CIA and U-2: A 50-Year Anniversary
Fifty years ago, on May 1, 1960, a Soviet missile brought down a CIA U-2 near the city of Sverdlovsk deep in Russia. The shoot-down had serious consequences. Apart from heightening Cold War tensions, it marked the end of a remarkably successful collection program against the Soviet Union, and was certainly a life-changing event for Francis Gary Powers, the civilian pilot who miraculously survived the crash.
Building the U-2
The story began in the early 1950s when the United States realized that it knew dangerously little about the Soviet Union. Over the strenuous objections of then-Director of Central Intelligence (DCI) Allen Dulles, who insisted that CIA’s focus should remain human intelligence, President Dwight Eisenhower decided that the CIA, and not the military, should develop an overhead collection program.
The result was that the brilliant and extremely energetic Richard Bissell, operating as Special Assistant to the DCI, became the Agency’s project manager for the development of a photo reconnaissance plane that would fly far above Soviet air defenses. Bissell in turn worked with Kelly Johnson, of Lockheed’s famous “Skunkworks,” and the only slightly less famous Edwin Land, the developer of the Polaroid camera. Together, in the space of 18 months, they created, tested, and fielded the U-2, a power glider that:
- Could fly at 70,000 feet
- Had a range of 2,950 miles and
- Carried the finest camera lenses in the world.
In the Hands of the Soviets
The U-2 was ready to leave the nest in the summer of 1956. Concerned by the potential for international incidents, and even war, that overflights of the Soviet Bloc could cause, Eisenhower reserved the right to approve missions himself. Eisenhower limited the number of missions to what he considered the minimum to close vital intelligence gaps, which the photographs from the U-2 did with great success.
Between 1956 and 1960, there followed an arms race within an arms race. Soviet radars tracked most, if not all, U-2 flights over Eastern Europe and the Soviet Union, but their missiles and fighters could not reach high enough to shoot the U-2 down. All the Soviets could do was to deliver protest notes to the United States, and push their developers for technological or tactical breakthroughs, while American developers tried in vain to make the U-2 invisible to radar. After many failures, the Soviets were able to get a missile close enough to a U-2 for a kill on May 1, 1960.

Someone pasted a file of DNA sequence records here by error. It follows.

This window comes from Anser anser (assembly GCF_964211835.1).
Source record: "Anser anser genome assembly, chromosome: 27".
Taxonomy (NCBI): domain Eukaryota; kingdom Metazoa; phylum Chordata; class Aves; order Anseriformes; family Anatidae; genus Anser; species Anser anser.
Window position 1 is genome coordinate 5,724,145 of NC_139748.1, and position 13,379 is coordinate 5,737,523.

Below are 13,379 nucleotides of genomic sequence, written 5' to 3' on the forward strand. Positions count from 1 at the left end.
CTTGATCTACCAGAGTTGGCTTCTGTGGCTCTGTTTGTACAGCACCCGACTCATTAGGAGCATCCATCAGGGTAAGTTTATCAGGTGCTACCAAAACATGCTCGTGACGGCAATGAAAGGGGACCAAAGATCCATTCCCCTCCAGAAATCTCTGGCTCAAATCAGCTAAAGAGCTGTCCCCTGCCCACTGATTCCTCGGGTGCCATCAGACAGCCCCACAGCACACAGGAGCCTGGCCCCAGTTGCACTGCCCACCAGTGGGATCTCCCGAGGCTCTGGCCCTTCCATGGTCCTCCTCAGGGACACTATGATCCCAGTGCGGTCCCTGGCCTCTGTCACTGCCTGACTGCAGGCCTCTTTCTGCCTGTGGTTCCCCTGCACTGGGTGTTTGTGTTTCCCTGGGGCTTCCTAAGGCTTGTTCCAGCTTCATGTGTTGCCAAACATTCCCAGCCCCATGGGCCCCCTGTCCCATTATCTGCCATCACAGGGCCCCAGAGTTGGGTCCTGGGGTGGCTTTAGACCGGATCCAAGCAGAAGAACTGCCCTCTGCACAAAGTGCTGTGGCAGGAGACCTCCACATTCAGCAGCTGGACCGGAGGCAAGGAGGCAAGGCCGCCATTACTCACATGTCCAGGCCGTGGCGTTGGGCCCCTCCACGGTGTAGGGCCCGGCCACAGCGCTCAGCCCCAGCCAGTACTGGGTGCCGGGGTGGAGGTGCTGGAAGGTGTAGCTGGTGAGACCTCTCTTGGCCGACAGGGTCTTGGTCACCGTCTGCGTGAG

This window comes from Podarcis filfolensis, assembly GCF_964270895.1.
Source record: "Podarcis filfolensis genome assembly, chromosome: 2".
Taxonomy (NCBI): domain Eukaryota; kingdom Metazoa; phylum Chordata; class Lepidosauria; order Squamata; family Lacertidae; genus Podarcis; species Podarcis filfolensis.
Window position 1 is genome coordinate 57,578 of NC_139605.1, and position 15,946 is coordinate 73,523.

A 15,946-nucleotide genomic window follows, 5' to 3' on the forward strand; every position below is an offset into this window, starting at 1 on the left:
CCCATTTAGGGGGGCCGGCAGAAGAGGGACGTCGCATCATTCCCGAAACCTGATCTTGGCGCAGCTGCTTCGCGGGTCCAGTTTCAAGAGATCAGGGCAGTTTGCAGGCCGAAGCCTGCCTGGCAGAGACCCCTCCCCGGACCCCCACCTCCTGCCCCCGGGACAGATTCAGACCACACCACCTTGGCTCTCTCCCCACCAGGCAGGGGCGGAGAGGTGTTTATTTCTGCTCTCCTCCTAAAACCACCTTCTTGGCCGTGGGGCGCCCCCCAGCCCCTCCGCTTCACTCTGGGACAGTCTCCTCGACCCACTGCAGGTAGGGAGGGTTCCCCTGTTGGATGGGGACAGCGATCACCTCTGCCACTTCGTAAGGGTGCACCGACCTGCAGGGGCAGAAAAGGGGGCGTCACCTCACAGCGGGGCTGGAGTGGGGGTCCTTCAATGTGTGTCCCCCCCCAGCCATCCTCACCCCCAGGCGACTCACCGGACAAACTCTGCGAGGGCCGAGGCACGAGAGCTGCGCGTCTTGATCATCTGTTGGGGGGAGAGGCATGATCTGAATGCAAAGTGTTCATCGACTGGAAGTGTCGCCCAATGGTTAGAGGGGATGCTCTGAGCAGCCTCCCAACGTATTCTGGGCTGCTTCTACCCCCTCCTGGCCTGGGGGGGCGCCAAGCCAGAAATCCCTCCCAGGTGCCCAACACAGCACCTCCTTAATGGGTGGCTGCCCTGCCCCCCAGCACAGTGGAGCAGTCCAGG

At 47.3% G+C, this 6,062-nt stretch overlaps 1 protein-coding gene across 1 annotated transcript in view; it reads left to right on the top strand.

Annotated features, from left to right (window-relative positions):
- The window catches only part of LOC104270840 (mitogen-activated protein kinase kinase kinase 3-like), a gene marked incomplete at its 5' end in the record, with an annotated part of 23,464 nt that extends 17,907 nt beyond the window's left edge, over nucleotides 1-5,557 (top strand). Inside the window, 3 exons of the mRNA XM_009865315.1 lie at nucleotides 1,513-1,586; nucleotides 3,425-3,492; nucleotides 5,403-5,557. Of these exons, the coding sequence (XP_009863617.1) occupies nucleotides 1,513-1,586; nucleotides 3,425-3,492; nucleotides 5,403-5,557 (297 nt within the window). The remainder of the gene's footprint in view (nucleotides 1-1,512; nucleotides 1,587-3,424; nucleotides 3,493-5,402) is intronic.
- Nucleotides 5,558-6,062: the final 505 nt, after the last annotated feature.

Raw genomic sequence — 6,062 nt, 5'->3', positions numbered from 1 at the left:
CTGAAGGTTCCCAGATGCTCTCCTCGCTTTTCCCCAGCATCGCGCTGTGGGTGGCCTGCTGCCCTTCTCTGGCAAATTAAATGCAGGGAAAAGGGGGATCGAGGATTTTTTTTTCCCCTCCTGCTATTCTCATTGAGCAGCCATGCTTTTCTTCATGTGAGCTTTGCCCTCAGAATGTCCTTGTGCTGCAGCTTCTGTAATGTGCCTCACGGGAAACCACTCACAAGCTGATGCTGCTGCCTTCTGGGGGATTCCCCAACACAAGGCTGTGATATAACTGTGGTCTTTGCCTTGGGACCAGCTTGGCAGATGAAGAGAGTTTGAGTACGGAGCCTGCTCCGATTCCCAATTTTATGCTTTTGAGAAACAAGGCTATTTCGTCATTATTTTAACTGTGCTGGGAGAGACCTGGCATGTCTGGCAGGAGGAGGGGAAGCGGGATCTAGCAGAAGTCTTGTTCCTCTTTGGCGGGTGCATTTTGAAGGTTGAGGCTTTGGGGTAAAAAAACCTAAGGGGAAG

American pilot, spy film, and wreckage in hand, Soviet Premier Nikita Khrushchev played the situation for all it was worth, scoring propaganda victories while the United States countered with the weak cover story that the lost U-2 had been a weather plane that had wandered off course. At the previously scheduled Four Power Summit in mid-May, Khrushchev demanded an apology from Eisenhower. When Eisenhower refused, the talks collapsed.
After a show trial, Powers received a 10-year sentence. He served 18 months of that sentence before being exchanged for the Soviet “illegal” Rudolf Abel, who had been in a federal prison after years of coordinating a spy ring from his apartment in New York City.
Upon return to the United States, Powers faced numerous inquiries, including a formal board convened by CIA. Despite pressure from DCI John McCone to find fault with Powers, the CIA board of inquiry exonerated him, and he eventually received an Intelligence Star for his services.
He went on to work as a test pilot at Lockheed, write a book, and, sadly, die in 1977 while piloting a helicopter for a TV station.
Paving the Way for the Future
In retrospect, was the U-2 program against the Soviets worthwhile? Arguably, yes. Though the program was exposed by Powers’ crash in 1960, before that time it produced intelligence that allowed the United States to moderate its responses in the arms race with the Soviets, and thereby helped to keep the peace.
Moreover, the United States now had an airframe that it or its allies could use against other targets, and which both the (Nationalist) Chinese and U.S. Air Forces went on to fly. It proved to be a useful complement to the reconnaissance satellites that began to produce imagery a few months after Powers was shot down.
The CIA Museum contains various pieces from the history of the U-2, among them a piece of the wreckage of Powers’s plane, a pressure suit worn by early U-2 pilots, and the model that Powers used when giving testimony to the Senate Armed Services Committee following his release from the Soviet Union in 1962.
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